With one quarter of schools to justify it, support for intervention was mired around one quarter of respondents in polls. In a CBS News/New York Times poll conducted September 19–23, 2013, just 26% said “the United States has a responsibility to do something about the fighting in Syria.” An ABC News/Washington Post poll conducted the same month put support for airstrikes at just 30%; Gallup measured support for “military action” at 28%.

But the same polls a year later tell a different story. In an ABC News/Washington Post poll conducted August 13–17, 2014, a full 54% of Americans favored airstrikes against the Islamic State in Iraq, compared to 39% who were opposed. The same month, the Pew Research Center and USA Today found 54% who approved of airstrikes and 31% who disapproved. Pew went on to find a sharp increase in the number of Americans who believe the U.S. does too little to solve world problems. In November 2013, 17% said so and 51% said the U.S. does too much; in August 2014, 31% said too little and 39% said too much.

Last year’s dilemma and this one have important differences that explain Americans’ sudden hawkishness. In 2013, we would have fought Assad; in 2014, we are bombing the Islamic State. In 2013, we would have been inserting ourselves into Syria; in 2014, the question is over a country we got at Pottery Barn. And 2013’s intervention would have been humanitarian, while 2014’s is more about national security.

These differences have won over adherents of multiple schools, explaining the popularity of airstrikes today. Wilsonians still support intervention, since the Islamic State threatens the well-being of non-Sunnis, including the now-famous Yazidis whose confinement on Sinjar Mountain was the original impetus for the strikes. Hamiltonians now have a reason to get involved, since the Islamic State controls copious oil wells. But, with 67% of Americans saying the Islamic State is a “major threat,” the beast that has truly been awakened is the public’s Jacksonian strain. With their one criterion (danger to the homeland) fulfilled, Jacksonians are now more than ready—they are itching—to bring full American military might down on the Islamic State.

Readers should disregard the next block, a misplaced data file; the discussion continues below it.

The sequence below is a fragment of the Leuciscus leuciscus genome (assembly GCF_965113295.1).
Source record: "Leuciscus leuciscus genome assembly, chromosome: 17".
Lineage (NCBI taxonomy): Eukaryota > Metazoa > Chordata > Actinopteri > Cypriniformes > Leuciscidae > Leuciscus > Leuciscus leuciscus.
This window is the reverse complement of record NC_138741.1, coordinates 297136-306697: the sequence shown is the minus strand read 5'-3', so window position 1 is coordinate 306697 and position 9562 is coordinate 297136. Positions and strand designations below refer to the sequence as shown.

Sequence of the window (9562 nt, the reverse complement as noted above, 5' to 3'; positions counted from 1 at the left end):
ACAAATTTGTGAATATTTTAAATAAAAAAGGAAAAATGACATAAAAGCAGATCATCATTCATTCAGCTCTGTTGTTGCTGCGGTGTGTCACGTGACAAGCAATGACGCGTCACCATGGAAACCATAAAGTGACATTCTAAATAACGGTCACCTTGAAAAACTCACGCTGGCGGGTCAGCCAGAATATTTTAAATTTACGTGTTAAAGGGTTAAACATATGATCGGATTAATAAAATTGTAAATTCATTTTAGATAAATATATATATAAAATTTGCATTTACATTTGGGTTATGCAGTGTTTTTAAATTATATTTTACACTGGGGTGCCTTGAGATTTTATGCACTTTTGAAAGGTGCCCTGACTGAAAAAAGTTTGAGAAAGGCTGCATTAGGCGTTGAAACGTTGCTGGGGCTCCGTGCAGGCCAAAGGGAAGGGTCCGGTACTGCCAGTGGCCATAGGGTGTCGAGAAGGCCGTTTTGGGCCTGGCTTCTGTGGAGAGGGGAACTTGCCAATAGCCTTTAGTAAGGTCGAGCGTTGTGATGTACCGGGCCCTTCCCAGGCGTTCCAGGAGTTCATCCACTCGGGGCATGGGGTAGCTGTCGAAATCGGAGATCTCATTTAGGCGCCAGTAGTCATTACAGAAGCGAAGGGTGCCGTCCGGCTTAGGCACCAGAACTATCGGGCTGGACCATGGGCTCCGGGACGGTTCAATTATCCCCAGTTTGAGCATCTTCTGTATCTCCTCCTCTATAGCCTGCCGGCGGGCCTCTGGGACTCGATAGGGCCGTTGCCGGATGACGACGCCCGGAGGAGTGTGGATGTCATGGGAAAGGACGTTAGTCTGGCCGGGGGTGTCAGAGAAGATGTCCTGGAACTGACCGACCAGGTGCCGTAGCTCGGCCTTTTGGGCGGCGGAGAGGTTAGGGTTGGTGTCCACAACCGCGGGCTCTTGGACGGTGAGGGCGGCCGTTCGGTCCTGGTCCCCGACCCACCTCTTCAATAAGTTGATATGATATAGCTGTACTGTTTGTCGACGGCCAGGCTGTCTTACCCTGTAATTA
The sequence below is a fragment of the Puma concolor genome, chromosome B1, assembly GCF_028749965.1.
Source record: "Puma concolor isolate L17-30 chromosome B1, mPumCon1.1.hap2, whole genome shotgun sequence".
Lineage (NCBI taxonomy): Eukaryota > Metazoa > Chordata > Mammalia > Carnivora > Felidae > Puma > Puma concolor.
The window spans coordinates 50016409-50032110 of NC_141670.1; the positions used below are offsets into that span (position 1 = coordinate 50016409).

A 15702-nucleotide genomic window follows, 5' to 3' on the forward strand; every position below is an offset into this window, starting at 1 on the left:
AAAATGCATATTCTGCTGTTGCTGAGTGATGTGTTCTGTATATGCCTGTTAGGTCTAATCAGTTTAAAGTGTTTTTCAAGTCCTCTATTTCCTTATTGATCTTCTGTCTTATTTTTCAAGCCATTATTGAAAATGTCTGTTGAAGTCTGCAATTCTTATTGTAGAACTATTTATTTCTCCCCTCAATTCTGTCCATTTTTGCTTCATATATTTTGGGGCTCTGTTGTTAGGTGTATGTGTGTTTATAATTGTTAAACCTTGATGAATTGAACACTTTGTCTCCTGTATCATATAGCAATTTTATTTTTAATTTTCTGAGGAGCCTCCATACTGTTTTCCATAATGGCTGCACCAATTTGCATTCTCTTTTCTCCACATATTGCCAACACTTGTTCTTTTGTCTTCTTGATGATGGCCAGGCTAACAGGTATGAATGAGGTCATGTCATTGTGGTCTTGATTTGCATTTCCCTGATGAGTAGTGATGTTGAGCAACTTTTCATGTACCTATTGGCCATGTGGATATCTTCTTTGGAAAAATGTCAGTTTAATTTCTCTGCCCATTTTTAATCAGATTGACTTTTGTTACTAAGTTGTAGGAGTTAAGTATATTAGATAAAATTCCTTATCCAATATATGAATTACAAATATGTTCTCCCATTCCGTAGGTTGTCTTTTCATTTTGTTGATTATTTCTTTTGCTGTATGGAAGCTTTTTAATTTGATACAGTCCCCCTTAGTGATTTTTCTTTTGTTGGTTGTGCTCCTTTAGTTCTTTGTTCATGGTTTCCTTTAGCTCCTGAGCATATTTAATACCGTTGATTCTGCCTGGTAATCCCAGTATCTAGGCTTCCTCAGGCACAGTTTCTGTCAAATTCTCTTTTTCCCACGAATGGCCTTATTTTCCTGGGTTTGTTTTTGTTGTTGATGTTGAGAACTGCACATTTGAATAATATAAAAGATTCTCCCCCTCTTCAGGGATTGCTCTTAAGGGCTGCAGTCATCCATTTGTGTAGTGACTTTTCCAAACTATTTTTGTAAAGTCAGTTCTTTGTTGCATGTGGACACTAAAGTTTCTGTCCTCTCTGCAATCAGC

Better than any other school, the Jacksonian influence can actually be pinpointed in the polls. Jacksonians tend to be anti-elite populists with a strong sense of honor, self-reliance, and military pride. According to Mead, “Jacksonians are today’s Fox News watchers,” and in their constant hatred of big government they often see conspiracy theories about elites trying to build a world government. In other words, they are Tea Party Republicans!

According to each poll’s crosstabs, Tea Partiers account for most of the shift in public opinion. In the ABC News/Washington Post poll, 63% of “conservative Republicans” supported airstrikes (+9 points from the overall sample). In the Pew poll, the GOP is supportive by a whopping 71% to 14% (+17 points on the overall sample). Tea Party Republicans specifically are nearly unanimous (91%; +24 points) in saying that the Islamic State is a major threat. And on the question over U.S. involvement in the world, the Tea Party completely reversed itself: in November 2013, they said the U.S. does too much global problem-solving 54% to 22%; in August 2014, they said the U.S. does too little 54% to 33%. Democrats and independents also shifted toward interventionism, but by just 10 points each, meaning they still comfortably say the U.S. does too much, even today.

Paradoxically, then, Obama’s newest foreign-policy agenda could be saved by his biggest adversaries. He may very well have drawn it up this way; the president’s words in last Wednesday’s speech were no accident. Before referring to upholding our values and “timeless ideals,” he appealed to “our own safety,” “our own security,” “our willingness to do what it takes to defend this nation.” Perhaps learning from his 2013 failures, he has successfully built a coalition of Wilsonians and Jacksonians who are giving him the political capital he needs to see a mission through in the Middle East. Perhaps the difference in the interim was he read a little Walter Russell Mead.